Within-subject and between-subject comparisons failed to find a difference in the magnitude of facial EMG responses to different pain videos, suggesting that these stimuli produced similar effects on facial reactions. However, the time course of CS and ZM activity showed different patterns in response to whole-body and local-injury videos. Intact-scene video stimuli elicited exclusively excitatory responses in CS muscle, whereas arm-only and face-only videos produced excitatory and inhibitory CS activity. Intact-scene videos also induced longer and more continuous CS excitation as compared to partial-scene videos. Even more striking was the difference between intact-scene vs. partial-scene induced ZM activity, with 50 percent of observers showing significant response under the former condition in sharp contrast to the 0 percent under the latter condition. These findings may indicate greater effectiveness and ecological validity relative to body-part scenarios as empathy-eliciting material.
Cardiac response has been considered to be indicative of emotional responses. Although we simultaneously monitored subjects’ facial EMGs and heart rate during their exposure of visual stimuli, we did not find a correlation between CS or ZM activation and the changes in cardiac activity, and neither a relationship between these physiological measures (EMG or pulse rate) and subjective reports of emotional experience. Facial EMG has been thought to provide a direct measure of automatic mimicking, which changes in a fast and dynamic pattern. In contrast, heart-rate response is often slower to sympathetic activation55, and may reflect the allocation of attentional resources to salient stimuli instead of an emotional response. In addition, facial mimicry is an automatic and unconscious reaction, while heart rate response is generally associated with perception of emotional stimuli56. Especially for subjective report, it is under conscious control and is more likely to be discounted than nonverbal behavior when they are inconsistent49.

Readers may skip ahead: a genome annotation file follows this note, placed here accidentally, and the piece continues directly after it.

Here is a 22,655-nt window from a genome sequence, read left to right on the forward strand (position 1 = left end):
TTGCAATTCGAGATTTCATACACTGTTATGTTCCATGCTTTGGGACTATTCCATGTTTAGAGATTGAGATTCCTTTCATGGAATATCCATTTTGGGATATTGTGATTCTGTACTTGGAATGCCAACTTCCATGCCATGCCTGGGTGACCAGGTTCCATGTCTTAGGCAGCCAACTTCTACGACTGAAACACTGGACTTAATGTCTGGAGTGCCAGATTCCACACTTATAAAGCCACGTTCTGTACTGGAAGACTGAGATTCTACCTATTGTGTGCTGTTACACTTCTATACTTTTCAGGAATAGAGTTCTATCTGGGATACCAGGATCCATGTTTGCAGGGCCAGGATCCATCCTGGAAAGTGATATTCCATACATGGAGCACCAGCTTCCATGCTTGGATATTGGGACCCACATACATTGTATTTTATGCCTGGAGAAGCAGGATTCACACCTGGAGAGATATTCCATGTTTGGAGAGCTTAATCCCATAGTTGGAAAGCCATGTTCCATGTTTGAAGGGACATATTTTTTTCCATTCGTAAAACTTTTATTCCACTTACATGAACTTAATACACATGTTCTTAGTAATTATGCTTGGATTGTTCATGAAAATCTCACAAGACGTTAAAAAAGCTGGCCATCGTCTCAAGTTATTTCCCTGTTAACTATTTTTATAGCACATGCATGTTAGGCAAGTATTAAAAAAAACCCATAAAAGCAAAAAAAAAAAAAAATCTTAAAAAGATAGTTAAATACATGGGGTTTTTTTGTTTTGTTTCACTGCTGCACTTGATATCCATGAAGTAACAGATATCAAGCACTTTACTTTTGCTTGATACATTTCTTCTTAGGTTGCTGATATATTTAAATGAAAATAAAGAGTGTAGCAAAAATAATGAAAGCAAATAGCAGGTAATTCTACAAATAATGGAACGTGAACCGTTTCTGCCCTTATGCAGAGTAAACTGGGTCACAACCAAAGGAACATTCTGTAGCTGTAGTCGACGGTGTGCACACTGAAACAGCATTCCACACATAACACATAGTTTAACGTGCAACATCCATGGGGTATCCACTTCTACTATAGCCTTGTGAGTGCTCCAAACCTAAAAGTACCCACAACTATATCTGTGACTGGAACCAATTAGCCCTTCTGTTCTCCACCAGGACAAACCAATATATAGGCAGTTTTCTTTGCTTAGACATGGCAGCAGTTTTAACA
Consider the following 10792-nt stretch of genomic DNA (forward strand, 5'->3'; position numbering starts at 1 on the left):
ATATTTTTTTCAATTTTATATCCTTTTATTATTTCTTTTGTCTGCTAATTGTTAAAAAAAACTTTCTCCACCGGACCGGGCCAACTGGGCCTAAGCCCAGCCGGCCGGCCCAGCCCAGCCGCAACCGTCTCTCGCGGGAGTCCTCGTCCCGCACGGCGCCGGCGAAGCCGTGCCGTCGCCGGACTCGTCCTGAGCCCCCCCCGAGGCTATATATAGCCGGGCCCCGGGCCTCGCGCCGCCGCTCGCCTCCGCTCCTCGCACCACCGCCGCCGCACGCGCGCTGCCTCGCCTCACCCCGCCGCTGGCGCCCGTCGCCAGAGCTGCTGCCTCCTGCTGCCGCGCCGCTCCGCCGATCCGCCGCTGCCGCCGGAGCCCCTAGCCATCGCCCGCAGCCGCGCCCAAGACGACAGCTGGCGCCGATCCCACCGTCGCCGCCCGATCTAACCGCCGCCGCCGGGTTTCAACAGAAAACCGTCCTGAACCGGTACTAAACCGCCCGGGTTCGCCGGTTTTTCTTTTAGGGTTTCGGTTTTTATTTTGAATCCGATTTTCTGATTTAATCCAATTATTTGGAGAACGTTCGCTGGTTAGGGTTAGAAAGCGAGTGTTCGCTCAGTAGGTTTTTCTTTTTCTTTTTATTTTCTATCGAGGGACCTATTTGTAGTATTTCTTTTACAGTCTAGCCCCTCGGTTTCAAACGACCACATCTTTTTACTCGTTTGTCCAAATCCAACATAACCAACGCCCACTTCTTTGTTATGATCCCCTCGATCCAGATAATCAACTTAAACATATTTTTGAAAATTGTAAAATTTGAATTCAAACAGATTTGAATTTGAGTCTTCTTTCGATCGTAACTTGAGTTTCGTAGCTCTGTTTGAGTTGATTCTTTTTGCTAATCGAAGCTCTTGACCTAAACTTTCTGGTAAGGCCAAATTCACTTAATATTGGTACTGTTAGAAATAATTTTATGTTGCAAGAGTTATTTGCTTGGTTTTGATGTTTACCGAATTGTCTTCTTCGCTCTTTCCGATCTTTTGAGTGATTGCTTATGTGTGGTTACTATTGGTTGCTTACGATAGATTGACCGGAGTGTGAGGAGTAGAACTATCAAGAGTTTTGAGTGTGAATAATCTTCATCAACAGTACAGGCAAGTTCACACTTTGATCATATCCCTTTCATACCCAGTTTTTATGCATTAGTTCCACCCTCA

Some limitations of this study should be addressed. First, the durations of pain (15 s) and no-pain (7 s) videos were not matched. The full-length scenes of painful situations were important to depict the time-varying painful facial expressions of the target subjects. In contrast, 15 s of repeated skin brushing with a Q-tip (accompanied by an unchanged neutral facial expression) seemed too long for observers, who tired of watching the video and exhibited involuntary facial and body activity. Second, we did not use pre-injection baseline data from target subjects as a control. In other words, painful and non-painful scenarios were recorded with different participants. The reason for this approach was that subjects who showed apparent pain during needle injection also tended to be nervous in the baseline period, rendering maintenance of a steady, neutral expression difficult.